• Don’t purchase water toys that require a constant stream of water
  • Don’t install ornamental water fountains
  • Harvest rain water
  • Make sure your lawn sprinklers don’t waste water on non-green areas (like sidewalks or paved areas)
  • Check sprinklers periodically to make sure they’re as water-efficient as possible
  • Plant drought-resistant plants and lawn
  • User mulch around trees and plants to reduce evaporation
  • Avoid over-fertilization (fertilization requires water)
  • Turn irrigation off in fall and winter and water manually if you must
  • Get a weather-based irrigation controller (a system that sets the irrigation timing and intensity according to the existing weather conditions, not going off when it’s raining)
  • Install a water-saving pool filter
  • Cover your pool or fountain to avoid evaporation

Water conservation tips for farmers and ranchers

Planning ahead and considering the upcoming climate changes can prolong your business. Be efficient and reduce water consumption for as much as possible.

  • Chose the water irrigation system that will make you lose the least amount of water to evaporation, run-off or percolation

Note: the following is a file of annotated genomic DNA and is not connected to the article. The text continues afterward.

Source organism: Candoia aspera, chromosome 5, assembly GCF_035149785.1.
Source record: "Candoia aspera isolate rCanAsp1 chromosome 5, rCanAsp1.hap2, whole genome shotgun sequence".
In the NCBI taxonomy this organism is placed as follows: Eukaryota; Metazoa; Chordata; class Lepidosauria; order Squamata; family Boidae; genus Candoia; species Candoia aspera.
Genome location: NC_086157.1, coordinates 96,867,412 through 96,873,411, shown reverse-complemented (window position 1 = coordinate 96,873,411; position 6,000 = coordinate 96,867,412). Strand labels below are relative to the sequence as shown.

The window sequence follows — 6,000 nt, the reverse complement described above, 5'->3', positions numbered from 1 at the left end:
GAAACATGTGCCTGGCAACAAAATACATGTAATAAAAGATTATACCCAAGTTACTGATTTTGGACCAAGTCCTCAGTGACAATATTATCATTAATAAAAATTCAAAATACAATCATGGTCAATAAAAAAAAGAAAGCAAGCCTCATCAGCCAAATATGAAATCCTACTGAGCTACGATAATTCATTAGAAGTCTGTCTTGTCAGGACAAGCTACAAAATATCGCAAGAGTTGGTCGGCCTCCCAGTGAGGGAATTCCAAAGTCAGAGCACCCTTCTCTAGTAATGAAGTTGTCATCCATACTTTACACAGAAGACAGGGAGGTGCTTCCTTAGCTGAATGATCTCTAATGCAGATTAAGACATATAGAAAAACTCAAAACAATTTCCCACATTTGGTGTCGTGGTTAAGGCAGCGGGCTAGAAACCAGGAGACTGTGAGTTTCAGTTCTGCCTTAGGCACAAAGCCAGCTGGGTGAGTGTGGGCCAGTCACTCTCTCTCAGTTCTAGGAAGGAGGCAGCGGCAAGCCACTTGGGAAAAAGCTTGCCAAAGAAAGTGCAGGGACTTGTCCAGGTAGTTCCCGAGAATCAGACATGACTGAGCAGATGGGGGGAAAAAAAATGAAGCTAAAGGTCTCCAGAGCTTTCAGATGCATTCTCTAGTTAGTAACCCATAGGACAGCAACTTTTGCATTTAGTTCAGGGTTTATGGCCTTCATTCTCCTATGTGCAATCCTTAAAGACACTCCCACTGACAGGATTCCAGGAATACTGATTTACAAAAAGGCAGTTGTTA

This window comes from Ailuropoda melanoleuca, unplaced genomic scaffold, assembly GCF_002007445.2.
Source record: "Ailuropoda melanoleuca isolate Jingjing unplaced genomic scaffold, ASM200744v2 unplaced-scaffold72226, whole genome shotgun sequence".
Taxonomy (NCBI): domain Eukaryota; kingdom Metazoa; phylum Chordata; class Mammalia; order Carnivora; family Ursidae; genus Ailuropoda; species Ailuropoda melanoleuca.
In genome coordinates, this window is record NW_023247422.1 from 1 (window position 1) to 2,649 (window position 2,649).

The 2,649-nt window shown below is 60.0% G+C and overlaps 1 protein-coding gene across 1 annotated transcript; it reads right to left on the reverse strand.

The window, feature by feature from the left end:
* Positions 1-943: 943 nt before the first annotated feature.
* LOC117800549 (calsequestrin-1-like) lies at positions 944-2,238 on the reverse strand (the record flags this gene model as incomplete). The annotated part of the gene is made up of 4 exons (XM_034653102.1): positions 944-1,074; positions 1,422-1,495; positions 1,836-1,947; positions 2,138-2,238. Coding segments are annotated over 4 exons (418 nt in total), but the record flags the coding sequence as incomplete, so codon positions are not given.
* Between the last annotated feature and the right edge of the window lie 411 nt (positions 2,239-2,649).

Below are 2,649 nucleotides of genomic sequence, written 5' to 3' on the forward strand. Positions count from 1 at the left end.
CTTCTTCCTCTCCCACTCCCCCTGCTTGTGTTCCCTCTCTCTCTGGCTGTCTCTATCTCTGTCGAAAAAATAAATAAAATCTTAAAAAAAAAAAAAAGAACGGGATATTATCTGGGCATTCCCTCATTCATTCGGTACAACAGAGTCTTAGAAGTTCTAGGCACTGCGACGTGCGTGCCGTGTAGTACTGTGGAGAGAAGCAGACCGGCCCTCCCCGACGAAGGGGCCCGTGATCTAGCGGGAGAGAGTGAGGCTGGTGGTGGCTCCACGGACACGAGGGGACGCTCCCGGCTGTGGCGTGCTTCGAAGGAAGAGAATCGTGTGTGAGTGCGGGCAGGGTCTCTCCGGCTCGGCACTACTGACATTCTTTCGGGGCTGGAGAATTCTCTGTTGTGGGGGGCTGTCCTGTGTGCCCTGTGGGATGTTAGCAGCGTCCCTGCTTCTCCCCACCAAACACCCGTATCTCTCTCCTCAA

• Find ways in which to improve your current irrigation system, making it less wasteful and more efficient
  • Get a water storage system
  • Store water in ditches in the field
  • Use water measurement tools
  • Reduce soil evaporation with conservation tillage
  • Monitor soil moisture constantly
  • Stack up on food and water reserves for your animals
  • Animals that do not consume high quantities of water are preferable
  • Plant crops and use cropping systems that are less water dependent

The drought that will hit the U.S. in 2050 is not a theory anymore, it’s a scientific certainty. If society fails as a unit, make sure that at least you don’t fail as an individual. Take all the necessary precautions and get ready for what’s about to hit, because it will hit hard!

by My Family Survival Plan